“No one is a slam dunk,” adds Kreitzman. “We interview every candidate, and I also conduct the final interview and that is the deciding factor. I know my students well. I hand pick them and can tell you the good, bad and ugly, but there is never any ugly because I pick them. In 2010,” she remembers, “I found someone who had everything. He was a dream student but lacked certain important skills. We realize the world is becoming more competitive. I need you to be good at math, statistics and economics. I don’t shape them to be good soldiers in the program. We work very hard to give them confidence without attitude. I work very hard so that they feel very comfortable when they are in the program. This is an elite program, but if you take time to prepare students they can be very successful. So preparation makes it accessible to more students.”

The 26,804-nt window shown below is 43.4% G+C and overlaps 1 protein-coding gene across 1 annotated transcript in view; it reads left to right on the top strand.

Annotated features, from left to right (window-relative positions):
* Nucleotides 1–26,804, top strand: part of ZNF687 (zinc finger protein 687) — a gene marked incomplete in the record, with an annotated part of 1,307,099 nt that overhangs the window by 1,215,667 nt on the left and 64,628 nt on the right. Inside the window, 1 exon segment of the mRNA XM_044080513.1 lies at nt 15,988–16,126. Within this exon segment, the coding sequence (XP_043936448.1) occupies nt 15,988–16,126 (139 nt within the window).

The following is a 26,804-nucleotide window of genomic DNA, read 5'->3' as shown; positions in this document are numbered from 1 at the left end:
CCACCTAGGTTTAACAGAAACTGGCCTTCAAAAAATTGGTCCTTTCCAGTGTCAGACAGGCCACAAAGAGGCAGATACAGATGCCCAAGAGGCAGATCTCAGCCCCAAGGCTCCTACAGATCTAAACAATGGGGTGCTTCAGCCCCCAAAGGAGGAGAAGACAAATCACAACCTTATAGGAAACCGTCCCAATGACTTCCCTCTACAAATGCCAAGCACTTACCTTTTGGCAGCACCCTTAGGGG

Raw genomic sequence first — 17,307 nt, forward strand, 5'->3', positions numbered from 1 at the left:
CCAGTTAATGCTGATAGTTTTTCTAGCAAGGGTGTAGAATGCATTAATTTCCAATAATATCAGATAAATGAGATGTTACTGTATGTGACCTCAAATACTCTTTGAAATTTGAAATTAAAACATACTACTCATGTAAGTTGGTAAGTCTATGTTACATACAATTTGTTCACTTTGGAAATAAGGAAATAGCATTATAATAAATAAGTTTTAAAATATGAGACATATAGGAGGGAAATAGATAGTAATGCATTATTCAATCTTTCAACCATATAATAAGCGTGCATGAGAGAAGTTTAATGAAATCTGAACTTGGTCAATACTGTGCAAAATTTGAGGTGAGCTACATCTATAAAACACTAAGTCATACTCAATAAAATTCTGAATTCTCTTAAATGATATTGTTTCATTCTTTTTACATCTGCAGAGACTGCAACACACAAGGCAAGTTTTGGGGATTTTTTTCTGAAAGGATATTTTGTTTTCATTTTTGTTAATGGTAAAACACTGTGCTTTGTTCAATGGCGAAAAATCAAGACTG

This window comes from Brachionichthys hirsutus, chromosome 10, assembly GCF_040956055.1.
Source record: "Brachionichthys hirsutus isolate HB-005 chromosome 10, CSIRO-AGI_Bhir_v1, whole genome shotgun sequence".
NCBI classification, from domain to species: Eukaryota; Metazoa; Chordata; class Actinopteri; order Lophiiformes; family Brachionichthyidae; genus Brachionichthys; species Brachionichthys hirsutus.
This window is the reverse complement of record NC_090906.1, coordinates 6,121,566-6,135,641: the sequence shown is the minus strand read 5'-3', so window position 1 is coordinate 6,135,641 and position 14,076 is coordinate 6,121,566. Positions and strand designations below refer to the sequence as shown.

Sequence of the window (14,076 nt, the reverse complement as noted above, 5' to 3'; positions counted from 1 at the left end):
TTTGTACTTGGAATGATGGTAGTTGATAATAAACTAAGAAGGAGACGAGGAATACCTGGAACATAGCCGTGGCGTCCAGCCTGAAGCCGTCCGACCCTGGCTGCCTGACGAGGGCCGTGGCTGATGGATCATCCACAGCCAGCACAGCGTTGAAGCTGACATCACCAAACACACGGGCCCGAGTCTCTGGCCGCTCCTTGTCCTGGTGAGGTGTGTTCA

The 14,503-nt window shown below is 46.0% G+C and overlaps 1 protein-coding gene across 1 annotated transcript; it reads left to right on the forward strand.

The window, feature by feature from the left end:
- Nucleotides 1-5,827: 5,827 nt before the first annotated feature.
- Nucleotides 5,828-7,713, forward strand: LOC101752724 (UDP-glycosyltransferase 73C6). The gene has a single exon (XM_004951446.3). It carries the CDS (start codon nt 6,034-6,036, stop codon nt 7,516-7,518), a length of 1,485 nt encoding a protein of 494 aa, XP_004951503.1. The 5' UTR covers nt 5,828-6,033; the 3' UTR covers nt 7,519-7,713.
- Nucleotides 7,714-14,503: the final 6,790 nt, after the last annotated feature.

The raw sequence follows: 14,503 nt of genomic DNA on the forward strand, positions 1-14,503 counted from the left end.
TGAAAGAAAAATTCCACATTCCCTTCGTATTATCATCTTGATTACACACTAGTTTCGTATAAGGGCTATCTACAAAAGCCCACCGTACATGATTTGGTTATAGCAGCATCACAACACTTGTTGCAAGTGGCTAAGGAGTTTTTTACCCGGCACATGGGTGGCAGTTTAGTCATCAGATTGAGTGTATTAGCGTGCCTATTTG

Tuition and fees for the program run $70,796, but the school estimates a student’s total budget, including healthcare, books, and estimated living expenses, should set you back about $106,000. Haas is increasing tuition and fees to $72,920 next year. While it’s not inexpensive, graduates do quite well, thank you. The majority of this year’s graduating class of 67 students easily found employment in the U.S. or London at such firms as Citadel, PIMCO, BlackRock, Squarepoint Capital, and Morgan Stanley. Their internships in big data, artificial intelligence, and machine learning at hedge funds, investment and commercial banks, and asset management firms set them up for lucrative job offers.